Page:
Patrick Bedford is the new Manager of Clinical Translation and Regulatory Affairs at the Centre for Commercialization of Regenerative Medicine. In this blog post he says Canada need to identify clear scientific milestones for gene editing and make them mandatory.
Source: Signals

UK bioethicists eye designer babies and CRISPR cows

The Nuffield Council on Bioethics in London in the United Kingdom released its 130 page preliminary report on the potential impact of advances in genome editing. The Council considered the possible effects of the new technologies in fields such as health care, food production, industry and public health. The Council plans to finish its work and final report by early 2017.
Source: Nature

Monsanto nets first CRISPR license to modify crops—with key restrictions

There will be some restrictions in place but Monsanto has licensed CRISPR-Cas9 genome-editing technology from the Broad Institute for use in seed development. Even with limitations the licence has raised concerns in the anti-GMO community. The announcement comes a month after Monsanto agreed to a takeover by Bayer. There is bound to be a lot of questions and issue raised by both announcement but the editors of your Genomics in Society Digest have only 1 question – Which lucky soul who will get the Communications lead on this one!
Source: Scientific American

New study of CRISPR-Cas9 technology shows potential to improve crop efficiency

A team of researchers have used CRISPR Cas9 to edit 14 target sites encompassing eight plant genes at a time without having an impact of other regions.
Source: Virginia Tech

Papers & Features Up arrow

Will precision medicine move us beyond race?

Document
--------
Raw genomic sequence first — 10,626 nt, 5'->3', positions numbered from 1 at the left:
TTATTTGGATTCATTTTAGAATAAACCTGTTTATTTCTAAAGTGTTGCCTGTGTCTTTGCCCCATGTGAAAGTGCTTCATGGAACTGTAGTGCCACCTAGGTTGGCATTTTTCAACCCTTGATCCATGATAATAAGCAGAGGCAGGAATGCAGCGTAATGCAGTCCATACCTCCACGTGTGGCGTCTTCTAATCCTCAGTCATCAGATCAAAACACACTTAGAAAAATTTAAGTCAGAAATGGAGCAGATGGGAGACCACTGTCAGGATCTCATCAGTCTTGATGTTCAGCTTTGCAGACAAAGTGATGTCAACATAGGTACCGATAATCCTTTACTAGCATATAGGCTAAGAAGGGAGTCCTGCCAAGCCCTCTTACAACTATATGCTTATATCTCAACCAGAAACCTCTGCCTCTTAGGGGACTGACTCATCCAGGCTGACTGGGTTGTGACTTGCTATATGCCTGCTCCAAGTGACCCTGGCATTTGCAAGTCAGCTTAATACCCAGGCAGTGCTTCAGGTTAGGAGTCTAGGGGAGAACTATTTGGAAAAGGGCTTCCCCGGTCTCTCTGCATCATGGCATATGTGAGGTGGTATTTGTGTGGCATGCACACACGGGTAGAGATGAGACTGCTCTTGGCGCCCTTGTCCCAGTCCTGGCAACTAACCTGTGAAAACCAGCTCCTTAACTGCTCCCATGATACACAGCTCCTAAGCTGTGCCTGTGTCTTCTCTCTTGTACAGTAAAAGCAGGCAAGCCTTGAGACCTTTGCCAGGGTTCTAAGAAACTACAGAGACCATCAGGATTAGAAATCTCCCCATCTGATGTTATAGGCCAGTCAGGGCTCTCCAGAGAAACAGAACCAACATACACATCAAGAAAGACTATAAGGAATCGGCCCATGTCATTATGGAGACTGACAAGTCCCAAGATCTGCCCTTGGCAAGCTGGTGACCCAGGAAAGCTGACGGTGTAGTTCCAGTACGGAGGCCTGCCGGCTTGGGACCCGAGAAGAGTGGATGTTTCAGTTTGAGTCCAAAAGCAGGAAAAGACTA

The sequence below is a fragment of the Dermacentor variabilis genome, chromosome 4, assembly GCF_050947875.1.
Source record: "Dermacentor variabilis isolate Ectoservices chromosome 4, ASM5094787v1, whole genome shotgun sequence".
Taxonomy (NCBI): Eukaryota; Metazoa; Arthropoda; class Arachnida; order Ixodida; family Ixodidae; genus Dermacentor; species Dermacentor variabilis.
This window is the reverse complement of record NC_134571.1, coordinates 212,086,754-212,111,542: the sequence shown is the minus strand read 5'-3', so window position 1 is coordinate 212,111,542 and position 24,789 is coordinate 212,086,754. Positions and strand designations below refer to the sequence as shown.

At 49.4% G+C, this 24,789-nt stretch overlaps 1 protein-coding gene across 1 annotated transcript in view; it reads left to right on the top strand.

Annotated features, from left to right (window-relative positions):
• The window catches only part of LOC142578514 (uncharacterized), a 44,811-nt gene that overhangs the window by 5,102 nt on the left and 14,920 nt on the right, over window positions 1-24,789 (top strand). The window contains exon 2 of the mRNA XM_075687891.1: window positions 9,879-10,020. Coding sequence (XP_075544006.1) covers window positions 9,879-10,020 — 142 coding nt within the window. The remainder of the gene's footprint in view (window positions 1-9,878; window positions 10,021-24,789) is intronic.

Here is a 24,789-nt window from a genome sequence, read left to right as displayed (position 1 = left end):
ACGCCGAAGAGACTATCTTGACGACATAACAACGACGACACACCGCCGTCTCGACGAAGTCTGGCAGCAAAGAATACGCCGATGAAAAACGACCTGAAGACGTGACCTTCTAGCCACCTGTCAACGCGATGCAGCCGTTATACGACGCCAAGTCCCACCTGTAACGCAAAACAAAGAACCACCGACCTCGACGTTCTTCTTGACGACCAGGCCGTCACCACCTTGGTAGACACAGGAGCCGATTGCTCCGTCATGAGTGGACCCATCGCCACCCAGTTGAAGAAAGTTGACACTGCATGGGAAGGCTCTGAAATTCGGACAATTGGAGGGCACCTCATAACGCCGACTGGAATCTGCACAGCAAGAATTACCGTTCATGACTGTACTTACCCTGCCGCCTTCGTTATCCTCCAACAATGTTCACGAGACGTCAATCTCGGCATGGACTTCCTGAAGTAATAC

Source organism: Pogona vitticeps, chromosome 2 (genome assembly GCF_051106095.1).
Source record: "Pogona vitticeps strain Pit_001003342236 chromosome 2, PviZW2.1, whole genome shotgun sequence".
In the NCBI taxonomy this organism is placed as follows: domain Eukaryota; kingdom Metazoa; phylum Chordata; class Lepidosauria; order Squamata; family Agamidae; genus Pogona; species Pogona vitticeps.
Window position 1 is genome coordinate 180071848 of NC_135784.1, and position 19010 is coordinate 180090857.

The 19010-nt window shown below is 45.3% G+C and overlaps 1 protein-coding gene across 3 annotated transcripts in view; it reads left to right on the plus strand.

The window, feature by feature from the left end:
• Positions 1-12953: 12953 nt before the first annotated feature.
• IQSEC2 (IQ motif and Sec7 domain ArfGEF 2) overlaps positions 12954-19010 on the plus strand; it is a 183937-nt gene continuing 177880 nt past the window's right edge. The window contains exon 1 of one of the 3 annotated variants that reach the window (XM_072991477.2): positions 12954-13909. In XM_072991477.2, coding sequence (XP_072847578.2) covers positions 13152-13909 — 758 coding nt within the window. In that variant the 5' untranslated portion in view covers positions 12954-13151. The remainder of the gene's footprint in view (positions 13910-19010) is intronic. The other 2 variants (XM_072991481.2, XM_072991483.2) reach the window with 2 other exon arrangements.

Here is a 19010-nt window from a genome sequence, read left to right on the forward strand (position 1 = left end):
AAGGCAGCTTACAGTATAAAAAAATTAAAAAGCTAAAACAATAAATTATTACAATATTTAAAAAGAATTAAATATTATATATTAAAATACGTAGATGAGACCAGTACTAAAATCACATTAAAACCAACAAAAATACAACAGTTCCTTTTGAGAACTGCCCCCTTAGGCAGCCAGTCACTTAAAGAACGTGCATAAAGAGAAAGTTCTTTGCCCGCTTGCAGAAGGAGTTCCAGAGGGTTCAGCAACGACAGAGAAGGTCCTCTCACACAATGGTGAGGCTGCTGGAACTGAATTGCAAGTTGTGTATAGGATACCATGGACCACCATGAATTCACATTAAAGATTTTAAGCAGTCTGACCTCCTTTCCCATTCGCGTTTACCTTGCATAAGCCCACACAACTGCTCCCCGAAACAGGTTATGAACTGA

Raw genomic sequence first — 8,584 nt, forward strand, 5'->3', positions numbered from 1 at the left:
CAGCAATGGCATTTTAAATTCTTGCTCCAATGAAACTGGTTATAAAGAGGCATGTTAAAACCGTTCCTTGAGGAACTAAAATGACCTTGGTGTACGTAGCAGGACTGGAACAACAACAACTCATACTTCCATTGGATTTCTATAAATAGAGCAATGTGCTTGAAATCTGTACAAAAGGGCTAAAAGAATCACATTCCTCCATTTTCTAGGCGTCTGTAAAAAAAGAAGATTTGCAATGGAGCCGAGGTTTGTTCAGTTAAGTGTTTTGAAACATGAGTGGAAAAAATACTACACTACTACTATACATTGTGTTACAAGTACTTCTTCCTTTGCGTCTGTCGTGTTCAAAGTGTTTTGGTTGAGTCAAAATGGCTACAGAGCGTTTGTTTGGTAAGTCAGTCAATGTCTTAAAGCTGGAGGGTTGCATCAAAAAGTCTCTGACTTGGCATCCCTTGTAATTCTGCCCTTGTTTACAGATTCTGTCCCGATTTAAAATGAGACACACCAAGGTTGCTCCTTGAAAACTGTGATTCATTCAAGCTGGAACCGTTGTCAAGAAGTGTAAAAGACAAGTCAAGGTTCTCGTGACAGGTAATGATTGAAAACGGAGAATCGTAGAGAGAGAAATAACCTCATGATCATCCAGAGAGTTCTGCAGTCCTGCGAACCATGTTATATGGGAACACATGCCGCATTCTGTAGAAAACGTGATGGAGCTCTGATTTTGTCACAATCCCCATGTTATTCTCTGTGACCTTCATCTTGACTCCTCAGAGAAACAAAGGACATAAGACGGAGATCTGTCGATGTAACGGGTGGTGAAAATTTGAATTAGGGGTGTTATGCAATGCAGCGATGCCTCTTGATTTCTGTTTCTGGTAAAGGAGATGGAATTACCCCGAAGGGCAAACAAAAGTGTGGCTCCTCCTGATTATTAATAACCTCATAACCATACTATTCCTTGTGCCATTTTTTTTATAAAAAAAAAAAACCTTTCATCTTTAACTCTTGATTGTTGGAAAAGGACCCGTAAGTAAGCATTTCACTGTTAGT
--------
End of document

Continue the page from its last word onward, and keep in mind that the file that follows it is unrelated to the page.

Vence L. Bonham, J.D., Shawneequa L. Callier, J.D., and Charmaine D. Royal, Ph.D. (2016) N Engl J Med  DOI: 10.1056/NEJMp1511294 (subscribers)

Although self-identified race may correlate with geographical ancestry, it does not predict an individual patient's genotype or drug response. Precision medicine may eventually replace the use of race in treatment decisions, but several hurdles will have to be overcome.
Source: New England Journal of Medicine

Meanings of a negative diagnostic result in clinical exome sequencing

Skinner, D., Raspberry, K. A. and King, M. (2016), Sociol Health Illn. doi:10.1111/1467-9566.12460

Genomic sequencing technology is moving rapidly from the research setting into clinical medicine but significant technological and interpretive challenges remain. One of those is the negative result which can have nuanced meanings and uncertainties for adult patients and for the parents of child patients. This paper examines those meanings and the challenges of communication and interpretation.
Source: Sociology of Health and Illness (access required)

Predictive genetic testing of children for adult-onset conditions: Negotiating requests with parents

Fenwick, A., Plantinga, M., Dheensa, S. et al. (2016) J Genet Counsel. doi:10.1007/s10897-016-0018-y

As a strategy for determining the child’s best interest and for facilitating shared decision-making, we recommend that HCPs re-frame requests for testing from parents as a discussion about the optimal time of testing for adult-onset disease.
Source: Journal of Genetic Counselling

Genome privacy: challenges, technical approaches to mitigate risk, and ethical considerations in the United States

Wang, S., Jiang, X., Singh, S., Marmor, R., Bonomi, L., Fox, D., Dow, M. and Ohno-Machado, L. (2016), Ann. N.Y. Acad. Sci.. doi:10.1111/nyas.13259